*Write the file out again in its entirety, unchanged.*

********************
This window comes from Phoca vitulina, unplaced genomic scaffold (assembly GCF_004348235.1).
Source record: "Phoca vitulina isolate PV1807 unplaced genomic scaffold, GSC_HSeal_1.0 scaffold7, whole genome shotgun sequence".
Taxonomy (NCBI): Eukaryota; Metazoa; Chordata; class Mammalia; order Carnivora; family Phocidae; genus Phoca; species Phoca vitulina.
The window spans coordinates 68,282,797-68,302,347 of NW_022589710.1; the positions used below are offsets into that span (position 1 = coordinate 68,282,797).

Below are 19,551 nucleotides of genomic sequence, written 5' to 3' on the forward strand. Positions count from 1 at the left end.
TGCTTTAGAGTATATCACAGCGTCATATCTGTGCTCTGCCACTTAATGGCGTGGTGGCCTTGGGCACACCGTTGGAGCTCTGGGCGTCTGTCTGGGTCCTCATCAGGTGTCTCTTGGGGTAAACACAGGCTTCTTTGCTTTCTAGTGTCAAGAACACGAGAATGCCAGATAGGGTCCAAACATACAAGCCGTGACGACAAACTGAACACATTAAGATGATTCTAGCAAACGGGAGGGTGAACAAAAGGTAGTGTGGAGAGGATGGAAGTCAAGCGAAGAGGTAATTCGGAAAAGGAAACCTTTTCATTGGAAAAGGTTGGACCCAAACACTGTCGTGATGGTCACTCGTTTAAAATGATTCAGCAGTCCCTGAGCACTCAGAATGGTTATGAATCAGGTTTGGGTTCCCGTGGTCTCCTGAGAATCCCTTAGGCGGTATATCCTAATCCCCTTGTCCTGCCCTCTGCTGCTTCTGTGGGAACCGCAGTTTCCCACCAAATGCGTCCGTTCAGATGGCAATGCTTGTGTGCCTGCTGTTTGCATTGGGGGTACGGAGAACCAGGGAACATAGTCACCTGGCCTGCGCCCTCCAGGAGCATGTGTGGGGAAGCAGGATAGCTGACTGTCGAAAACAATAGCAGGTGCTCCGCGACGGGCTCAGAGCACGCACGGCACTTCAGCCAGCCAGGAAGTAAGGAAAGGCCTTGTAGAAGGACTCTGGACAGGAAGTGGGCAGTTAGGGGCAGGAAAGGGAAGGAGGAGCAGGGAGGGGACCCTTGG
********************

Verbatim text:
This window comes from Phoca vitulina, unplaced genomic scaffold (assembly GCF_004348235.1).
Source record: "Phoca vitulina isolate PV1807 unplaced genomic scaffold, GSC_HSeal_1.0 scaffold7, whole genome shotgun sequence".
Taxonomy (NCBI): Eukaryota; Metazoa; Chordata; class Mammalia; order Carnivora; family Phocidae; genus Phoca; species Phoca vitulina.
The window spans coordinates 68,282,797-68,302,347 of NW_022589710.1; the positions used below are offsets into that span (position 1 = coordinate 68,282,797).

Below are 19,551 nucleotides of genomic sequence, written 5' to 3' on the forward strand. Positions count from 1 at the left end.
TGCTTTAGAGTATATCACAGCGTCATATCTGTGCTCTGCCACTTAATGGCGTGGTGGCCTTGGGCACACCGTTGGAGCTCTGGGCGTCTGTCTGGGTCCTCATCAGGTGTCTCTTGGGGTAAACACAGGCTTCTTTGCTTTCTAGTGTCAAGAACACGAGAATGCCAGATAGGGTCCAAACATACAAGCCGTGACGACAAACTGAACACATTAAGATGATTCTAGCAAACGGGAGGGTGAACAAAAGGTAGTGTGGAGAGGATGGAAGTCAAGCGAAGAGGTAATTCGGAAAAGGAAACCTTTTCATTGGAAAAGGTTGGACCCAAACACTGTCGTGATGGTCACTCGTTTAAAATGATTCAGCAGTCCCTGAGCACTCAGAATGGTTATGAATCAGGTTTGGGTTCCCGTGGTCTCCTGAGAATCCCTTAGGCGGTATATCCTAATCCCCTTGTCCTGCCCTCTGCTGCTTCTGTGGGAACCGCAGTTTCCCACCAAATGCGTCCGTTCAGATGGCAATGCTTGTGTGCCTGCTGTTTGCATTGGGGGTACGGAGAACCAGGGAACATAGTCACCTGGCCTGCGCCCTCCAGGAGCATGTGTGGGGAAGCAGGATAGCTGACTGTCGAAAACAATAGCAGGTGCTCCGCGACGGGCTCAGAGCACGCACGGCACTTCAGCCAGCCAGGAAGTAAGGAAAGGCCTTGTAGAAGGACTCTGGACAGGAAGTGGGCAGTTAGGGGCAGGAAAGGGAAGGAGGAGCAGGGAGGGGACCCTTGG